France is the largest nation in Western Europe. As the cradle of freedom, liberty and equality, France is one of the most important cultural centres in the world. Throughout history, France has made a considerable contribution to art, literature, philosophy and democracy, and the country currently wields considerable influence in the EU.
It is a country with proud traditions and a language that is still influential in the world of today. As a French student, you help promote familiarity with one of the countries that has had the greatest significance – and still has – for European culture.
As a student of the subsidiary subject in French, you study just as much about the country as you do the language. You get a broad understanding of French language, literature and culture, as well as the history and social conditions in France. You acquire skills in analysis and interpretation, develop your ability to work with intercultural communication, and learn to use a critical and well-considered approach when dealing with large amounts of material.
You gain an overall understanding of both classical and contemporary French literature, including aspects of philosophy and the history of ideas. You read works by the masters of realism, including Balzac and Flaubert, as well as more recent, experimental writers. You also learn about French history from the time of the French Revolution until today, and you have the opportunity to study current events such as presidential elections and strikes.
You learn to write and speak French fluently. It is therefore an advantage if you are reasonably good at French before you commence your studies. The texts are read in French and most of the lessons take place in French.
In the French degree programme, we deal with many issues and subjects – you may find yourself working with the following topics:
In order to be admitted to a supplementary subject, you have to be enrolled in a bachelor’s degree programme at a Danish university. Furthermore, the academic regulations of the bachelor’s degree programme have to allow for a combination with a supplementary subject.
You also have to meet the admission requirements for the supplementary subject in question. You can familiarise yourself with the requirements on the Danish version of this page by clicking on Danish in the top right corner.
Read more about admission to supplementary subjects.
As a student it is important to know the regulations for the chosen supplementary subject: what is the content, how is it structured and what does it require from you.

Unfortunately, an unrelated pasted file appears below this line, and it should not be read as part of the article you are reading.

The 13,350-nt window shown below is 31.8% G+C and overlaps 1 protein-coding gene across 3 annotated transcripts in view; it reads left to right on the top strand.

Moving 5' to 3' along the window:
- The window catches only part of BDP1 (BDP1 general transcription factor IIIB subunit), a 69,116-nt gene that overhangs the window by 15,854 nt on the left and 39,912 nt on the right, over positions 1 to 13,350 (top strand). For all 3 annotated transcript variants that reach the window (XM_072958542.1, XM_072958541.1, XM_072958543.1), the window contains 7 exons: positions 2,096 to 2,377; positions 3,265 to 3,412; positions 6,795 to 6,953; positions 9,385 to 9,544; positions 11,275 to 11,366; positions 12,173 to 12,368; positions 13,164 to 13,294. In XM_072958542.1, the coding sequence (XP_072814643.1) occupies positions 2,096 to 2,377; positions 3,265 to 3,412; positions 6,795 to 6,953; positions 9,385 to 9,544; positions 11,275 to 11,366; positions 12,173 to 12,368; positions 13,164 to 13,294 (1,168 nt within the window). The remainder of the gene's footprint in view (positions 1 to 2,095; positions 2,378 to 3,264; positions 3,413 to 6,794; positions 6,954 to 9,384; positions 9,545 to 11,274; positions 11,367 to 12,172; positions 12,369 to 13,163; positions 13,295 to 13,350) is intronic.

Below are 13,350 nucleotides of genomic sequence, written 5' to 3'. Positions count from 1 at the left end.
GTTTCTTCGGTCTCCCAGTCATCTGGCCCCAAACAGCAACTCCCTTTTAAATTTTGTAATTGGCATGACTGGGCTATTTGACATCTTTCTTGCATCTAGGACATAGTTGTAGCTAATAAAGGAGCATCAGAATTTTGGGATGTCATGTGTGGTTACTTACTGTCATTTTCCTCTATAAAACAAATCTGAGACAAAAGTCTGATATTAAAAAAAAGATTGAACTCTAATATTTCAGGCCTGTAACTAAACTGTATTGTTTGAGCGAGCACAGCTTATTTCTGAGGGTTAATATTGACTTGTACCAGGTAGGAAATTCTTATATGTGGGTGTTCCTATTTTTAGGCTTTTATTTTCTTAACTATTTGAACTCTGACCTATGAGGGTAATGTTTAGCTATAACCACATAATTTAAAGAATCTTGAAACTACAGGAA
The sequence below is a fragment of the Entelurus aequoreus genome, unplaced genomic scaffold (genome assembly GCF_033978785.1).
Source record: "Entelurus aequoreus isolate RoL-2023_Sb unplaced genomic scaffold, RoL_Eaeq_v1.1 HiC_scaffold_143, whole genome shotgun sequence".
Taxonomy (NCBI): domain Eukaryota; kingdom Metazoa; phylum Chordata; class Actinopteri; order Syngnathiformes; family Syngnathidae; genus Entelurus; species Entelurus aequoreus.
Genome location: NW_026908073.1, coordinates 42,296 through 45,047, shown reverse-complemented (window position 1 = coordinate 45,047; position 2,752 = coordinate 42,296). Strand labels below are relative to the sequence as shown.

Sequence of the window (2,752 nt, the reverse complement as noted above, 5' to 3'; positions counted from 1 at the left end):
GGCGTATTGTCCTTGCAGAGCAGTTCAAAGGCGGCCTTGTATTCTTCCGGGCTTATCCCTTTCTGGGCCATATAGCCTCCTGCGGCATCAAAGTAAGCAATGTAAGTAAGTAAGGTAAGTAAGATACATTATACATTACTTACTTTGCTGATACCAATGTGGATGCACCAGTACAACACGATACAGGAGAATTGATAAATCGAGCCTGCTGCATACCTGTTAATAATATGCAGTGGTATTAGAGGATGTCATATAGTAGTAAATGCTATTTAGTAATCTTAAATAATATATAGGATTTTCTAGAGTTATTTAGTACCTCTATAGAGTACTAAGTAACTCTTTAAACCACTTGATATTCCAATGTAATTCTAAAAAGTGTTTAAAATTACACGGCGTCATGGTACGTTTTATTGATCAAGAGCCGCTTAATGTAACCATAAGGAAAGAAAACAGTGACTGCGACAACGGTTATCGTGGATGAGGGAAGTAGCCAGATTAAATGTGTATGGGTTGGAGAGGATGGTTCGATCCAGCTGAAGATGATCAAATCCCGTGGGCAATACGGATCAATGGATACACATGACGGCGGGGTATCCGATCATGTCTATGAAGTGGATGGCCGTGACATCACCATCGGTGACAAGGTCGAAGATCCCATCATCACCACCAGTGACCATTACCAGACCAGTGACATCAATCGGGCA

You can find this information in the academic regulations. There is a regulation for both bachelor’s supplementary subject and master’s supplementary subject:
In the following graphical presentation of the subject you can see the different modules and courses that, in addition, link to the course catalogue where you can read the course descriptions.
Approximately 25 students enrol in French every year (including subsidiary subject students). Due to this limited number, you get to know all your fellow French students, regardless of their year of commencement. You attend with students taking French as a main subject. The teaching consists of lectures in small groups, and classroom lessons where you and your fellow students participate actively in discussions and verbal presentations.
As a non-compulsory supplement to the lessons, some subjects provide workshop activities. Here you can get assistance from more senior students and join in questions and discussions about phonetics, history, literature, etc.
There are 5 workshops:
French students are encouraged to form reading groups. This is important both for academic and social reasons, as you can exchange subject-related knowledge and learn from each other, at the same time as socialising outside university hours.
In addition to your studies, there are other activities available in your spare time:
With French as your subsidiary subject, your degree is geared towards the education sector and teaching at upper secondary schools, folk high schools, teaching colleges and evening classes, etc. French is a minor subject at upper secondary school. You therefore have the best job opportunities if you choose a major subject as your main subject, e.g. Danish, English, history or social science. You have fewer opportunities with a combination of two minor subjects or one minor and one medium subject.
For more information about work at upper secondary schools, see the University of Aarhus web site or gymnasiejob.dk.
In addition to teaching jobs, you can also work in the following sectors:
French as a subsidiary subject provides you with the following: